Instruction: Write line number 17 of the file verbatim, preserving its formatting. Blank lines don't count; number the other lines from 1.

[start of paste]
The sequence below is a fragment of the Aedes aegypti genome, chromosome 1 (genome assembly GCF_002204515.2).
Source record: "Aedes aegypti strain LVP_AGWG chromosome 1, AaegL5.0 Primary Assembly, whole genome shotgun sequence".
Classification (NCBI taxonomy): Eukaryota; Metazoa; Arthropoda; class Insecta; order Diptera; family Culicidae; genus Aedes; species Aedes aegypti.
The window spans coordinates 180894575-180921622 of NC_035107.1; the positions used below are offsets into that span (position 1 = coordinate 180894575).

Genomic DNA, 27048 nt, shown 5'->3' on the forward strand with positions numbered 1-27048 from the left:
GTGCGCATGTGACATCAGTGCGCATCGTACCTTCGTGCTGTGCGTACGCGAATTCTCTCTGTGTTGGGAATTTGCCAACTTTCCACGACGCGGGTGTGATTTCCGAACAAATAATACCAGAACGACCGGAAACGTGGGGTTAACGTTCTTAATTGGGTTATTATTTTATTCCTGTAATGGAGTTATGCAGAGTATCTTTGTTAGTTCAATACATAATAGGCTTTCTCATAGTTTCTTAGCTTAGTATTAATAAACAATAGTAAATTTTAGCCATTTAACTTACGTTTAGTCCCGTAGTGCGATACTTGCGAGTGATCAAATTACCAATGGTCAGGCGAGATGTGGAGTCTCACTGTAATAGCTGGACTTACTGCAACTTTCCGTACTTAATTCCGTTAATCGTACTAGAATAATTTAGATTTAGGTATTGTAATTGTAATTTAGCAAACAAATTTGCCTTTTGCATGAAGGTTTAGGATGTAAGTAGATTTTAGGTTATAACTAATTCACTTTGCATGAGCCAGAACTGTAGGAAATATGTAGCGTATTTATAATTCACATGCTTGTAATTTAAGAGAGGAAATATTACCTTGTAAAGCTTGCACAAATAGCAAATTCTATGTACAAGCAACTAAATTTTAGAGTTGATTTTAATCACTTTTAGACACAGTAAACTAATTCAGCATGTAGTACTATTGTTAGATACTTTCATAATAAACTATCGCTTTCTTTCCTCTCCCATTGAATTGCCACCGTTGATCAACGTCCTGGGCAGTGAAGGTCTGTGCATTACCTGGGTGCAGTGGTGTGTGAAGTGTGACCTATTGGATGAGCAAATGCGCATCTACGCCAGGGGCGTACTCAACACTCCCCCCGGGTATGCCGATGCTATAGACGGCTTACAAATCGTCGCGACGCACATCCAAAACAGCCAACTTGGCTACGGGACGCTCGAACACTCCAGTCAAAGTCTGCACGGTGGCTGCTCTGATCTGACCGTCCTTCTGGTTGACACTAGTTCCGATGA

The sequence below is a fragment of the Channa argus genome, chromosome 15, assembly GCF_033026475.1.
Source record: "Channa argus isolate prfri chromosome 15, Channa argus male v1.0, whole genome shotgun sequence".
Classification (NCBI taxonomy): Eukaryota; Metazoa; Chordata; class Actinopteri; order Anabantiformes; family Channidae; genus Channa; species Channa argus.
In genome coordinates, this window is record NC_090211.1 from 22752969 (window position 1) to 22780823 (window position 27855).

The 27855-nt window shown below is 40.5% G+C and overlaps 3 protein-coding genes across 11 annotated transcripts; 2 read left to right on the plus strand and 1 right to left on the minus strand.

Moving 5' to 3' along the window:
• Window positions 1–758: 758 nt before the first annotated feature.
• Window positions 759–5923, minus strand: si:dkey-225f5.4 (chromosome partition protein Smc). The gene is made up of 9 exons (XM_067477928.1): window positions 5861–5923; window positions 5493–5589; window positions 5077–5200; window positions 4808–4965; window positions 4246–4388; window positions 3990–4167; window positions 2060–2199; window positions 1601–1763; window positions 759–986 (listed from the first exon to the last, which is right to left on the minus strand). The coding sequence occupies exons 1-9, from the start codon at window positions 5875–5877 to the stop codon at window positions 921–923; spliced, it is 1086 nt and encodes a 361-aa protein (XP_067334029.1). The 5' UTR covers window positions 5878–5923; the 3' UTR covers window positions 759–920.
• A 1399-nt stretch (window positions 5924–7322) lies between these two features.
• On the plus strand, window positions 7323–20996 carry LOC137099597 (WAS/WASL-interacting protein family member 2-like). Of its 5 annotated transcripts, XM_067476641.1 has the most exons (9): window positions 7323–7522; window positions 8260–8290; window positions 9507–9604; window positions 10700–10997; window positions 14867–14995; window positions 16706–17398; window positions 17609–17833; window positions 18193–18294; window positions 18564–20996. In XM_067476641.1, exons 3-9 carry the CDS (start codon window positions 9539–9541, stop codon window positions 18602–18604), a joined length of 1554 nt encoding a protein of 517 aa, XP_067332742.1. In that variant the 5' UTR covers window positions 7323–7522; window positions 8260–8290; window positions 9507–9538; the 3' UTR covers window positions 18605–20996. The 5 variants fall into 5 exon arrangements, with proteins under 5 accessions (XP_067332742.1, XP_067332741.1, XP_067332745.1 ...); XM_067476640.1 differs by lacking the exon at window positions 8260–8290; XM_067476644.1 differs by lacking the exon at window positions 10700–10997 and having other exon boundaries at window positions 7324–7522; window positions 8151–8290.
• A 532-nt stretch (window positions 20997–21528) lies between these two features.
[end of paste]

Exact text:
• A 532-nt stretch (window positions 20997–21528) lies between these two features.